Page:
The Flemish government has turned down proposals from various universities seeking to introduce English-language master's programs. Despite receiving a positive assessment from the

relevant committee, KU Leuven, UGent, and VUB were denied authorization to deviate from the existing language regulations, as reported by De Standaard on Monday.

"We will never permit the dilution of Dutch in our higher education," declared Flemish Education Minister Ben Weyts of the Flemish nationalists N-VA in response to the universities' applications for 10 English-language master's programs. These programs primarily focus on specialized fields such as nanotechnology, applied computer science, artificial intelligence, and physics.

Under the current language regulations, it is mandated that there must be a Dutch-language counterpart for every English-language master's degree. The universities sought to waive this requirement for certain courses. "In addition to offering programs in English, we must maintain Dutch-language options," asserted Weyts.

Ongoing Discourse

This isn't the first instance of Flemish universities facing rejection for language modifications. Last year, several universities proposed 19 master's programs that would no longer be conducted in Dutch, including a civil engineering program exclusively taught in English across three universities. Weyts reiterated his stance, emphasizing that Flemish students have the right to receive a quality education in their native language, from primary school to university.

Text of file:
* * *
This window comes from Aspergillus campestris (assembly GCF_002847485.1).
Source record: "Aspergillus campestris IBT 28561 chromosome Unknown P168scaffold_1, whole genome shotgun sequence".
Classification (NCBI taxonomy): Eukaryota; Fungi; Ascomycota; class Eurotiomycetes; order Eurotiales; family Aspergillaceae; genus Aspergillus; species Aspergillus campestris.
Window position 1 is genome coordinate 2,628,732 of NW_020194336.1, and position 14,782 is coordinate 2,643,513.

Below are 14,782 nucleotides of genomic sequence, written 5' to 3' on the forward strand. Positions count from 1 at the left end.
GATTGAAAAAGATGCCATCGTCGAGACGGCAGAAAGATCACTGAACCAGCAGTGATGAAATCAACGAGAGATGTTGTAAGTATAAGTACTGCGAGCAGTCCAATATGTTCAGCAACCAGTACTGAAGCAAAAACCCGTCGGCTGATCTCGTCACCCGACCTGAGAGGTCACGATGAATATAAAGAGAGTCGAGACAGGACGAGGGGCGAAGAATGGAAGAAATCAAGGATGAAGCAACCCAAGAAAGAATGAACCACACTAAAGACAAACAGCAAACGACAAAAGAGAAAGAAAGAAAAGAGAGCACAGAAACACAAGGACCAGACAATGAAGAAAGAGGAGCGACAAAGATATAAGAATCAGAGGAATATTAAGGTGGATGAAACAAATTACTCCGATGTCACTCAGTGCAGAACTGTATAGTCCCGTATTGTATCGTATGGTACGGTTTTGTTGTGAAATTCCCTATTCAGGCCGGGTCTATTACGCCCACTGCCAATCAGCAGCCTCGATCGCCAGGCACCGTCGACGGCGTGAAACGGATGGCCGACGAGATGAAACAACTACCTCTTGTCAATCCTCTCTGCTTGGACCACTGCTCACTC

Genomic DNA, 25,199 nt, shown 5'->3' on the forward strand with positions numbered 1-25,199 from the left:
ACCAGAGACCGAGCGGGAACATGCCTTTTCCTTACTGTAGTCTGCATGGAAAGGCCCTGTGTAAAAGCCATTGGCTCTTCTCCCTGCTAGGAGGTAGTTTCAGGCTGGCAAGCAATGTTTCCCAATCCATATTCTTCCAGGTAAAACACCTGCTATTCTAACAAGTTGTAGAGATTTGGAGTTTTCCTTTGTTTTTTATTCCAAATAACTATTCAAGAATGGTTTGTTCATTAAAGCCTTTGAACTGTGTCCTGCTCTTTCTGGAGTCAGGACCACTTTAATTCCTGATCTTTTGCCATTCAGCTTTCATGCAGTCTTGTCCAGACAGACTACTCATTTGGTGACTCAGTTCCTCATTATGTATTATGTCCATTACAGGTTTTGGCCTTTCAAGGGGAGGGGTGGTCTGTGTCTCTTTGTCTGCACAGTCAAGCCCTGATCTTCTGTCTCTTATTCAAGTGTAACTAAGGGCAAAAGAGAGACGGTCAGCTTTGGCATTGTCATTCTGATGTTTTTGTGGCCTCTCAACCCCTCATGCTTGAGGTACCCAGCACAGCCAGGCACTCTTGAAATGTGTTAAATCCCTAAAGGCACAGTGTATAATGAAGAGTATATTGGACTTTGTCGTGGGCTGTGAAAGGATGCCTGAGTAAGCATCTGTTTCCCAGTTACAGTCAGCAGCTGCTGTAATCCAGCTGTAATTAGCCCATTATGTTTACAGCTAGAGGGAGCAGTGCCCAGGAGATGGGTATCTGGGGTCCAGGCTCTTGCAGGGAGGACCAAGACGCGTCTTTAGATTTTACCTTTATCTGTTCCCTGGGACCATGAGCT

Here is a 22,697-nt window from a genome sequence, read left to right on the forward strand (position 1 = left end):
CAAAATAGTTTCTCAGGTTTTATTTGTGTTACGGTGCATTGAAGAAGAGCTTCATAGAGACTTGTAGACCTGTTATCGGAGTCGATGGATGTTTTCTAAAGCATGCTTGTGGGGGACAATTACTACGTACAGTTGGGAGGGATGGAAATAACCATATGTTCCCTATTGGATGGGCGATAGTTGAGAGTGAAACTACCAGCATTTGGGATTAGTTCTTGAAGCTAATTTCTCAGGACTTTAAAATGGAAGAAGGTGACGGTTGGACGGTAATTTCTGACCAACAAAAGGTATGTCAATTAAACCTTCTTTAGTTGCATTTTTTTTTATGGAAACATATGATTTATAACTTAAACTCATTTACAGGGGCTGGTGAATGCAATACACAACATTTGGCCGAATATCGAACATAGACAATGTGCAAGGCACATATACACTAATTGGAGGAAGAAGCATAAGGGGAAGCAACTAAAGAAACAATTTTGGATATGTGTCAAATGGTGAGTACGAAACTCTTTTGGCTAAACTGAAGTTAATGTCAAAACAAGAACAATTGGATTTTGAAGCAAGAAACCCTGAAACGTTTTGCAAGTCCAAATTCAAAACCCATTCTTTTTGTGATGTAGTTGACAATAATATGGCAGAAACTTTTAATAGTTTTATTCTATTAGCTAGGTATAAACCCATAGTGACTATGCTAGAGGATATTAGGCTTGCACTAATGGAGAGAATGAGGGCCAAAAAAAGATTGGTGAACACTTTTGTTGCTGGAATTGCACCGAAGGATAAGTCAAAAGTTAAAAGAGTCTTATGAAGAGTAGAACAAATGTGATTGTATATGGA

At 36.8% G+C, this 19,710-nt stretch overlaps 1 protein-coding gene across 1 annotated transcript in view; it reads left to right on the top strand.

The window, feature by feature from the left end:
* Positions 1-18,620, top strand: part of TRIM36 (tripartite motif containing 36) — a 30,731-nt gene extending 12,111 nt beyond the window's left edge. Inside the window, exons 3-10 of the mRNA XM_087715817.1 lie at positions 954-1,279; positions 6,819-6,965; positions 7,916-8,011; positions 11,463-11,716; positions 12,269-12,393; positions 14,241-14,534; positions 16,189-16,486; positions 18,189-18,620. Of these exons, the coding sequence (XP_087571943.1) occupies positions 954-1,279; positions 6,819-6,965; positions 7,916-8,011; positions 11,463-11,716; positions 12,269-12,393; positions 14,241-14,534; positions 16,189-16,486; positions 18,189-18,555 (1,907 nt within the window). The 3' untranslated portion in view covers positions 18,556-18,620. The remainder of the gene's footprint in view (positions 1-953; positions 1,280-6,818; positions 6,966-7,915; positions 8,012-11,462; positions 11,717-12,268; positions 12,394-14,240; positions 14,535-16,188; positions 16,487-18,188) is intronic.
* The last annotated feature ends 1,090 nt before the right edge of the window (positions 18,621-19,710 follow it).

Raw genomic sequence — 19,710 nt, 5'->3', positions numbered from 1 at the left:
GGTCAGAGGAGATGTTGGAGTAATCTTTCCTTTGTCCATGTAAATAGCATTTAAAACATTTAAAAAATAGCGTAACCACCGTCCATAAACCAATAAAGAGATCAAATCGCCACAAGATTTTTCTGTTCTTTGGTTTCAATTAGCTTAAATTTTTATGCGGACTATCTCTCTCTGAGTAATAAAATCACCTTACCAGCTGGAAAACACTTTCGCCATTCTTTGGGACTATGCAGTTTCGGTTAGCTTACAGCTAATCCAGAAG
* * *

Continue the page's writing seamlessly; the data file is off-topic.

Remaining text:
"In fields with significant research intensity, organizing Dutch-language master's programs imposes considerable demands on the curriculum," noted Jan Danckaert, rector of VUB and president of the Flemish Inter-University Council (Vlir). "It entails significant efforts, even when few or no students enroll."

According to Danckaert, it is in the interest of the Flemish government to ensure the strength of these programs. "We acknowledge the minister's concerns, but the sectors where these students are employed operate within a multilingual environment. English serves as the predominant language, and companies in Flanders and Brussels, such as the nanotech research center imec, require skilled professionals. Without adequate training opportunities, they may seek talent abroad."

Weyts indicated that a compromise would be incorporated into the forthcoming education decree. Photo by Vysotsky, Wikimedia commons.